Pruning climbing roses...
Pink Gerbe Roses
July is my rose pruning month. So do I actually know how to prune roses correctly? Sort of. But what about daft ones like the Gerbe rose, whose long canes die back dreadfully? I do not understand this rose at all. So I've shortened everything that's green and cut off everything else at the base. This may not work.
Friday 5th July
For the last two days I've been trimming things (mainly roses) with my new secateurs. Today I worked on the garden bed by the bonfire. Some lovely roses grow here - Wedgwood, Lady of Megginch, Darcey Bussell, Margaret Merrill. But Crepuscule on the pergola looks half dead, and the Gerbe rose looks disgraceful. I must be doing something wrong? Or not doing something right?
A climbing rose called Sir Edmund Hillary grows nearby. Sir Ed. the man was one of the best climbers ever. Sir Ed. the rose just sits there, about waist high, and gets no taller. What to do? Put some prayer flags around him to encourage the vibes? Ignore him for another year?
Rationalising the garden further along, I've dug up a couple of sad red roses (normal ones) which were struggling underneath the large Phormium. These are now in a bucket of water, and can be replanted in the sunny Hump Garden. There's also a William Shakespeare which needs to be shifted (it's on the far-too-shady side of the fence).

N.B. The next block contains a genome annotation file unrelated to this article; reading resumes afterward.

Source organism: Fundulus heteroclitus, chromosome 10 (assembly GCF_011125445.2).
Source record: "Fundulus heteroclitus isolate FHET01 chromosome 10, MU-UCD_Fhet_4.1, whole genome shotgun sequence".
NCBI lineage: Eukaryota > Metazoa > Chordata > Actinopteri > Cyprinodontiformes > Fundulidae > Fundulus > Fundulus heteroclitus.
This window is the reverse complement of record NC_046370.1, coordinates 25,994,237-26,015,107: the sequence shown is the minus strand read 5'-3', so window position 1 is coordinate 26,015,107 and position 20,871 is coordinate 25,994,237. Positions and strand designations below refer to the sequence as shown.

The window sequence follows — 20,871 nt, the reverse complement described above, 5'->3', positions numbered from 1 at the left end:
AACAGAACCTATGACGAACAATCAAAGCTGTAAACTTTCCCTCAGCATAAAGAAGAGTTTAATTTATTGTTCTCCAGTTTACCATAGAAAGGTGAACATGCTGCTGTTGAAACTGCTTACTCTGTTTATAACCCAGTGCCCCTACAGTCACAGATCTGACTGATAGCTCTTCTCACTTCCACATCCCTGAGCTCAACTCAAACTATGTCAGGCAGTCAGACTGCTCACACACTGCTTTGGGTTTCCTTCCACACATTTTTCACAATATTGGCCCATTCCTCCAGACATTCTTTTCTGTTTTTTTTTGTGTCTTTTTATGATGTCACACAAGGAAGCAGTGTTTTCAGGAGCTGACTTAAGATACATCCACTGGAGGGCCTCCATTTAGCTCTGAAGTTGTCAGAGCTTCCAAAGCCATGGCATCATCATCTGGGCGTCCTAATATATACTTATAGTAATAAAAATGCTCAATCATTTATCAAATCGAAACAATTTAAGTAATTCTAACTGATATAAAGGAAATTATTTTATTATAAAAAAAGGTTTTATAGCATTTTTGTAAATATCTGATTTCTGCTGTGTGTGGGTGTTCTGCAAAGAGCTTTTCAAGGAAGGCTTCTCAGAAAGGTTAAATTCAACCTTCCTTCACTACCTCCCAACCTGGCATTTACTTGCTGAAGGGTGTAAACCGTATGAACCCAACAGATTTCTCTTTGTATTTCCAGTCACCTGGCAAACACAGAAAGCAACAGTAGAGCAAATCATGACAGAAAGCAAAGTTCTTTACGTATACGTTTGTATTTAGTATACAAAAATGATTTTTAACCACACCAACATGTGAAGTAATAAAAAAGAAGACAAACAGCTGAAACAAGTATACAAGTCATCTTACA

Sir Edmund Hillary Rose
I don't think I understand the habits of climbing roses. For example, I thought I was supposed to leave the long canes. But every one that I responsibly tie down (to an arch, to a fence, whatever) dies a couple of years later. While the ones that I forget about flap around in the breeze and live for ever. It's enough to make one lose confidence. And what to do about Crepuscule? The idea of starting all over again is quite appealing. My Crepuscule has got the fattest old trunks, and very few new canes growing anywhere. Isn't that part of good rose growth - that new stuff appears? Hmm...
After my cup of tea the plan is to rake up lots of dry leaves, add them to the rose mess, and burn the lot. Hmm...
I did just that. So that's four more barrowfuls of prunings disposed of, lots of Aconites trimmed, and some sheltered Hydrangeas pruned as well. And now I'm inside - alas, no House Merlot as a reward - just a cool iced water. Beautiful!
Aargh! Have just removed a fat live mouse from the kitchen that both Fred cats were 'toying' with. The Freds are catching a couple of mice a day. Displaying unusually thoughtful cat etiquette, the bodies are left lying on outside doormats. So when exiting the house one has to check underfoot. Squish. Aargh!
Red Fred the Cat
Right. A shower, clean apres-gardening clothes, and some music practice. It's been a great day. Maybe The Gerbe rose isn't grown very much because it has poor health? The flowers are pink and pretty, but always look a bit bruised. Must check. Aha! It's a Wichurana rambling rose. Not a climber. Suitable for a pillar (mine has been tied lengthways on a fence). Disease resistance : poor. Poor!